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#1 Bisley

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Posted 01 December 2011 - 07:32 PM

First of, I would like the thank clampdaddy and SJ for the info and link about Americhoke (R&D Custom Barrel on their website). For those that do not know, they are (he is) the one that will thread fixed choke shotguns to accept choke tubes among many other things. While his place may not be worthy (to some) of an entire magazine article about, what it is, is a very nice, clean, polite gentleman running a home-based business. And while he usually does things with appointments only, thought I would take a chance and drop by there since I was already at a leather shop very close to it. As luck would have it, he was there and working, and I was able to talk with him for a bit and "pick his brain" so to say. Very impressed after meeting him, and not just because he is also named Bob. Besides taking the time to answer all my questions with not just a simple yes or no, but also with an explanation as to why the yes or no. And with absolutely zero pressure too. I was also equally impressed with the way he knew about the specifics or my guns (without having to see them) and the way I watched him explain to a customer he was already dealing with how it would be wrong to do some work (on the stock I believe) as it was becoming a very rare shotgun and was not advisable. If his work is only half as good as his business ethics and attitude, I can see why you guys would recommend him. Can't wait until after the holidays as I have about three shotguns I would like to have his work done on. Thank you both again. Can't wait.By the way clampdaddy, I know you have the newest addition to your family (congrats again) but have you had ant time at all to try that new SxS out yet? Just curious.

#2 clampdaddy

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Posted 05 December 2011 - 03:09 PM

Right on Bisley! I never would of thought that a shop that could offer such a quick turnaround was actually a home business, but it makes sense. Less cooks in the kitchen. You'll love the work he does.And thanks again for the Congrats on the baby. Yes, I did get to play with the new gun a couple weeks ago. The barrels are well regulated, the chokes patterned well and a little on the tight side (just the way I like 'em). I had no problems smoking most of the clays I shot at. The firing pins were a bit pointy though and they would pierce Winchester primer. No problems with rem or fed shells but I took a stone to the pins and rounded them off a little better. I haven't got to try it again but I'm sure this dog 'll hunt.
My guns are mine, they aren't for sale, and I only give guns to people that I really like. So I guess the government is **** out of luck.

#3 tonyd

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Posted 08 December 2011 - 06:45 PM

I to had them do choke work in my mossberg 12 ga, the work was fine quality and even shipping with the mail service, it was done in under a week. I have and would recommend them again.TonyD

#4 Bisley

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Posted 08 December 2011 - 11:21 PM

Right on Bisley! I never would of thought that a shop that could offer such a quick turnaround was actually a home business, but it makes sense. Less cooks in the kitchen. You'll love the work he does.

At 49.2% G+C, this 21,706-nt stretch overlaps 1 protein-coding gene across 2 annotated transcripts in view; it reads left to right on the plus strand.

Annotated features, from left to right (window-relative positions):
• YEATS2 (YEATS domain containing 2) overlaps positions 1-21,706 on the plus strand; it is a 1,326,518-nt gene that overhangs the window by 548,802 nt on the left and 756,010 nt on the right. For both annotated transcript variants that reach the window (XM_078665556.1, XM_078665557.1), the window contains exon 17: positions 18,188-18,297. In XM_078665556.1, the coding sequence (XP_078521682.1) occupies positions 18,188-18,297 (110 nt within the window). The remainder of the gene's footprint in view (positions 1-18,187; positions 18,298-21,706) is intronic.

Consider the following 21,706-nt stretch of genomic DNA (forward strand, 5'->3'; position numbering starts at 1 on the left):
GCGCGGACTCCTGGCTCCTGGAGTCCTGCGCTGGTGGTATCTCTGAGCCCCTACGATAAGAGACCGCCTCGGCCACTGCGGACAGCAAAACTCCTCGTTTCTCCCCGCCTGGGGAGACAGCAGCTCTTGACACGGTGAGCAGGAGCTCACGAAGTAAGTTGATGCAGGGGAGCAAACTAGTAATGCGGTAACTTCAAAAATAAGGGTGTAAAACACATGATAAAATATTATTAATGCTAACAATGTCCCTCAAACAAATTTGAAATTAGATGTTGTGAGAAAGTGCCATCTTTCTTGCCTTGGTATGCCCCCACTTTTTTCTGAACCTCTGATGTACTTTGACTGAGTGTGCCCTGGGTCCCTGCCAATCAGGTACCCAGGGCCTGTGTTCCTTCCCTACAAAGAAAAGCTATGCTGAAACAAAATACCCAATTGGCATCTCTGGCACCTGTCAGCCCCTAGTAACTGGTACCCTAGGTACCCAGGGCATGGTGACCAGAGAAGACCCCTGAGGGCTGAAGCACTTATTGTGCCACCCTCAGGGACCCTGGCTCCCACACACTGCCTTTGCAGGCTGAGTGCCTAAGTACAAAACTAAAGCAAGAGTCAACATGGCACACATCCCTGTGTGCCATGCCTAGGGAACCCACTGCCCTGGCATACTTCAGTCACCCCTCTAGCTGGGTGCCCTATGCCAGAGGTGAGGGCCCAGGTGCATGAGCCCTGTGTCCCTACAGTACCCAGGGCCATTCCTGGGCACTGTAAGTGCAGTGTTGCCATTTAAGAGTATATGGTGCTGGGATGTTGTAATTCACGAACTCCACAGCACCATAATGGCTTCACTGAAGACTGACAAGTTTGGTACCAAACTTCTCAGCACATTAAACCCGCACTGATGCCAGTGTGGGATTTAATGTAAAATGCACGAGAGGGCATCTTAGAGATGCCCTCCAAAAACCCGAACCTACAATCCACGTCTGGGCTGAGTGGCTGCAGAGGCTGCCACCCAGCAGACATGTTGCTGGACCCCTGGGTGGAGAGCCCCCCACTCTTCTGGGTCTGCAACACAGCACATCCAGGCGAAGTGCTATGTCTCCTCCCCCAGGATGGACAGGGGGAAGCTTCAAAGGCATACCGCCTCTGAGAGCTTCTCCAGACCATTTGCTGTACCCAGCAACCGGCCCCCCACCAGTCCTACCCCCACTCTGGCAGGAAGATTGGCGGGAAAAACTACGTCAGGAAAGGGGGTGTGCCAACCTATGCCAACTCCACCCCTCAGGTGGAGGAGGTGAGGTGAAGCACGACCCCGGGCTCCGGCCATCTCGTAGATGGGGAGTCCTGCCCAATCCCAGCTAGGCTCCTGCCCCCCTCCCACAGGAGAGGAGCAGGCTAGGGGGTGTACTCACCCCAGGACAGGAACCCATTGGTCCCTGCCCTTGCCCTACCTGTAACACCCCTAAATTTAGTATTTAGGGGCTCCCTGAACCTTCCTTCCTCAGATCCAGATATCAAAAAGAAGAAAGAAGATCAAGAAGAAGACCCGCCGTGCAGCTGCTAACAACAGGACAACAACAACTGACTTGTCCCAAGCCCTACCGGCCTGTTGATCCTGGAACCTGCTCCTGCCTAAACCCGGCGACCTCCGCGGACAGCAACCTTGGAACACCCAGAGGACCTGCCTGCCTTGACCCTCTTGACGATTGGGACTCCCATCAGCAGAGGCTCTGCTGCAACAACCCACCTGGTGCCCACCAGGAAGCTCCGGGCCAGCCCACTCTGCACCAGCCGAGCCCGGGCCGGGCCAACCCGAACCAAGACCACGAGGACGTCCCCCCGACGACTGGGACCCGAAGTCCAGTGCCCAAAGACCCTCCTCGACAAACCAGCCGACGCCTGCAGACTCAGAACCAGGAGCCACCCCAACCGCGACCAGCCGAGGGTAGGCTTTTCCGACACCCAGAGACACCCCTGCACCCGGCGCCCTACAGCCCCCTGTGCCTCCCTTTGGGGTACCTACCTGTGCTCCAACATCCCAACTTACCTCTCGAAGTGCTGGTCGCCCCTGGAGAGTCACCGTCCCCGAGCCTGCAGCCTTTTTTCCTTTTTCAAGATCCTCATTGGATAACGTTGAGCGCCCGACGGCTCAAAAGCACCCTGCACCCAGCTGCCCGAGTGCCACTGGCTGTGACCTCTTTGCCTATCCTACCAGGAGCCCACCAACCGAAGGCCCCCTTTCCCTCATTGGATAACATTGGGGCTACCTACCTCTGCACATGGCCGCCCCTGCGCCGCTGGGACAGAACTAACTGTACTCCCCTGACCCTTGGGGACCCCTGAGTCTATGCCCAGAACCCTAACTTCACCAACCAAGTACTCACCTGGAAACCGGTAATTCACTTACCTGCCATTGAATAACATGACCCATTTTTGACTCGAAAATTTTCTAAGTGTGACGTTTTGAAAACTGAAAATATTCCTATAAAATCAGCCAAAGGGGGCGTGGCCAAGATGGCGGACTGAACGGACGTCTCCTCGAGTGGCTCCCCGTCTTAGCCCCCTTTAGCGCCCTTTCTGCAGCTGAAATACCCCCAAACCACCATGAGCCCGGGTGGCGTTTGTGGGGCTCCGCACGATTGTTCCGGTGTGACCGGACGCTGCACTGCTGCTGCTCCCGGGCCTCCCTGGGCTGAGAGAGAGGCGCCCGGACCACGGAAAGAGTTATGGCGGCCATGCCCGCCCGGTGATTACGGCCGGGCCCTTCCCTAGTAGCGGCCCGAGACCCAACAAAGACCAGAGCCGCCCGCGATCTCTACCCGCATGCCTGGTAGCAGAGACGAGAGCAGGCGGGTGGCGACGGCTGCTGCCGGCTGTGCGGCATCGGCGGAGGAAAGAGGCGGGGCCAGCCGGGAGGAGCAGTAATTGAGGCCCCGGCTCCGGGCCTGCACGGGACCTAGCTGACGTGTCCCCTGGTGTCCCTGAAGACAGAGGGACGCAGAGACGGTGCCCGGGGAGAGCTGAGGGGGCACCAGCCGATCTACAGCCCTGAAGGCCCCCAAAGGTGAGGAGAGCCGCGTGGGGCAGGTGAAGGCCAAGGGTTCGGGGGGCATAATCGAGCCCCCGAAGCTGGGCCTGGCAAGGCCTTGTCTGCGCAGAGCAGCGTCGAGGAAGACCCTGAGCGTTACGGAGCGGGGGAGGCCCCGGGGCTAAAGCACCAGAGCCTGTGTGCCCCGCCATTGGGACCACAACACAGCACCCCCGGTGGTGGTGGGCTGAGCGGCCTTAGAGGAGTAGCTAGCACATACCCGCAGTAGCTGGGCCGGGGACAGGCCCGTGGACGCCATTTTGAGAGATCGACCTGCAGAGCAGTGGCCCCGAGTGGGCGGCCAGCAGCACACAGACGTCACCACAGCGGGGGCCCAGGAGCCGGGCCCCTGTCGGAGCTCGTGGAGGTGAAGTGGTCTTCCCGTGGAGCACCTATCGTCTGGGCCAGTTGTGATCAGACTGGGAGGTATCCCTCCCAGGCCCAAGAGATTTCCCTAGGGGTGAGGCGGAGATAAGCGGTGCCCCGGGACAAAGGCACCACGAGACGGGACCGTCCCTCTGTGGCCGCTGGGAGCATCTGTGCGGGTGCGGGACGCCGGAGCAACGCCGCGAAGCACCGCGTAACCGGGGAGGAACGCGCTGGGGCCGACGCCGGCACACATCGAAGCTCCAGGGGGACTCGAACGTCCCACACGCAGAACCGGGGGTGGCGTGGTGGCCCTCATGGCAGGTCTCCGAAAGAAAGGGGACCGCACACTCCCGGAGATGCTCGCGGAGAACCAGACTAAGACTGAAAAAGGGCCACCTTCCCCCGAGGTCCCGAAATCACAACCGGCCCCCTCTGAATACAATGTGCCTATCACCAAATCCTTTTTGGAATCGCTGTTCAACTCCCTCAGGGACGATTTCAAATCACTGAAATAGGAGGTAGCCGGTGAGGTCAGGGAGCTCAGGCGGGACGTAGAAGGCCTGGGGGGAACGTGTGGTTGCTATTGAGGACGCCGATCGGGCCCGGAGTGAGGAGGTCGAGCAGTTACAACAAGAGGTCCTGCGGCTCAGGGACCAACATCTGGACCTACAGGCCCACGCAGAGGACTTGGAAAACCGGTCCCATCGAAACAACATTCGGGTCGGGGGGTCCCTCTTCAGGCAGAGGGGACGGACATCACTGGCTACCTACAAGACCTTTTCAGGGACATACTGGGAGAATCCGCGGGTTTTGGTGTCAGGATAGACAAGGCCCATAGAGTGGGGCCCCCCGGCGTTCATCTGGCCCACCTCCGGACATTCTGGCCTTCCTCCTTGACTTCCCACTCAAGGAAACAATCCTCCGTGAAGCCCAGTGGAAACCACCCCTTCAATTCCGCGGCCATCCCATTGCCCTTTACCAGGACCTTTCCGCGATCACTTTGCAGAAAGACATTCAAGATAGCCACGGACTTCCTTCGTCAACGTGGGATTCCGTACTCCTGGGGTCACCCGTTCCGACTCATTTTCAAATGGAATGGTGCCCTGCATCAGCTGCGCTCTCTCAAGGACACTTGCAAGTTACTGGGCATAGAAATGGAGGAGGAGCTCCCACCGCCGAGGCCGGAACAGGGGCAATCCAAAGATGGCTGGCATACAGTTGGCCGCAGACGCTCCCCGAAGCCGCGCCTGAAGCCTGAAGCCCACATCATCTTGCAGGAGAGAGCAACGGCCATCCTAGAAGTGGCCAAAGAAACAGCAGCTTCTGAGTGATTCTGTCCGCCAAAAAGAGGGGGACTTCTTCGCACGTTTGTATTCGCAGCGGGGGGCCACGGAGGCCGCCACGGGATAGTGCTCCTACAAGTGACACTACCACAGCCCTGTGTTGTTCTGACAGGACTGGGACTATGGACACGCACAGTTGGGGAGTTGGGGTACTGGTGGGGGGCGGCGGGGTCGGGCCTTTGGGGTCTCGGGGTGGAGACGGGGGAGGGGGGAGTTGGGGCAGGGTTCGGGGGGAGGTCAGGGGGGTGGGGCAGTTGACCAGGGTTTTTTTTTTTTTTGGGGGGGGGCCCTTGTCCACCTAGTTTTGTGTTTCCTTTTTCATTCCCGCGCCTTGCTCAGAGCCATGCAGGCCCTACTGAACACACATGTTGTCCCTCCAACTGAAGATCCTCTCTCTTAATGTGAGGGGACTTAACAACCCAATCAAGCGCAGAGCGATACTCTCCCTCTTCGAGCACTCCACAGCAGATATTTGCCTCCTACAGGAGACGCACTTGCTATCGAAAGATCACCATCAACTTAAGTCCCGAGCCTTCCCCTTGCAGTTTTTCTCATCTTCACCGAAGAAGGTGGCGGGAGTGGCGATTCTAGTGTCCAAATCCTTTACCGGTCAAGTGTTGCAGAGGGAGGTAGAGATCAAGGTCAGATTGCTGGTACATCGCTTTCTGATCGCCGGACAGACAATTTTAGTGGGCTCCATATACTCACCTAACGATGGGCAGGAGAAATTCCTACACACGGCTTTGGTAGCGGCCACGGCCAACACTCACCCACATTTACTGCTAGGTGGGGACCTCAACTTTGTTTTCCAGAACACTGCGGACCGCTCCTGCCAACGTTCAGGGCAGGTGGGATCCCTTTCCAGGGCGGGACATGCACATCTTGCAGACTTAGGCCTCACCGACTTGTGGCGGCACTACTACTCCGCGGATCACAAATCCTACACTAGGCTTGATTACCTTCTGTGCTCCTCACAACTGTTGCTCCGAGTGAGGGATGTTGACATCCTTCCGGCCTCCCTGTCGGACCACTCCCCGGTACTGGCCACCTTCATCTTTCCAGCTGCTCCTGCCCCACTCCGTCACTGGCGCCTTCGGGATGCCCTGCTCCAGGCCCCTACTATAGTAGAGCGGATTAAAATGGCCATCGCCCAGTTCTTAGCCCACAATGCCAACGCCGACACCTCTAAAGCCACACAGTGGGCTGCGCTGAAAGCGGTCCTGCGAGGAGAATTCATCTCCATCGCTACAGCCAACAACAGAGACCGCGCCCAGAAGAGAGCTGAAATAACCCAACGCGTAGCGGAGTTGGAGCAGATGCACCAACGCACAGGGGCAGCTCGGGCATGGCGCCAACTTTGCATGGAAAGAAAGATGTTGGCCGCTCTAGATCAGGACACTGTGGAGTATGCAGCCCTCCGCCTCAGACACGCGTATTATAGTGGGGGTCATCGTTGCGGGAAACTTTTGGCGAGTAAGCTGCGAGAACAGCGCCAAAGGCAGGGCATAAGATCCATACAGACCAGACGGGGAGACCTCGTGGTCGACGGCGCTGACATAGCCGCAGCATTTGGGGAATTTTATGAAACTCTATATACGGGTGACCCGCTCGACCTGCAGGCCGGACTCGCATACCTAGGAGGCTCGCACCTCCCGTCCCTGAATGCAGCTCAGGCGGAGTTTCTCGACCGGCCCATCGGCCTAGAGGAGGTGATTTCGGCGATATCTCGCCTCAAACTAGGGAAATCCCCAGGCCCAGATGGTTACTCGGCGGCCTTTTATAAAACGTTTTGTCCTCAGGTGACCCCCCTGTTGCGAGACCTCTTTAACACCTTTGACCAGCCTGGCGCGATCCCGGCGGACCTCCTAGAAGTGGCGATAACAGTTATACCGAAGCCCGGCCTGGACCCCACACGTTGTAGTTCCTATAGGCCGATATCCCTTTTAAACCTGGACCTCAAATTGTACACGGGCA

Very true. And I love the fact that the man with that was so friendly and had so much knowledge will be the same guy working on my guns. A huge plus. I can't wait to have his work performed in the next few weeks. Thank you again.Glad to hear you only had a small problem with the new gun and that it was an easy fix too. I bet by now you can't wait to take a day off of diaper duty and let that beauty terrorize the fields. And while I'm at it, I should also add this too. A while back you (clampdeddy) were explaining the advantages of a two trigger SxS versus a single trigger. I would have to add one more reason that I recently learned about single trigger SxS's or O/U's. I did not realize that many single triggers on double barrel shotguns are inertia driven, meaning, the recoil changes the trigger sear selection. And while this may not be a problem for trap shooting or lighter field loads, we have learned this year that my much heavier field loads cause a double discharge at times B) . And since I won't give up my heavy field reloads, it looks like it will be two triggers for me.

#5 clampdaddy

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Posted 10 December 2011 - 07:48 PM

Another possible problem with inertia triggers is that on some smaller gauge guns light loads may fail to reset the trigger for the second barrel. I've seen it happen to a buddy that shoots a Browning o/u .410. And even though it isn't very likely, if the gun for some reason misfires the gun won't let you try the second barrel.Nowadays a lot of single trigger guns are mechanical so they don't have the same problems but I'll stick with my double triggers. Call me old fashioned but if a gun has two barrels they should be side by side, and each one should have its own trigger. :smiley-innocent-halo-yellow:
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#6 Bisley

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Posted 11 December 2011 - 05:31 PM

Hmmmmm, would have never thought of the lighter load scenario, very interesting. Always refreshing to remember that no matter how much we know, there's always something new to be learned. Thanks again, and sure glad I asked. I do not like being load handicapped (light or heavy). I love the simplicity of a single trigger, but am slowly learning that a double trigger gives me a lot more options, and more importantly, a lot more of things I like such as reliability.




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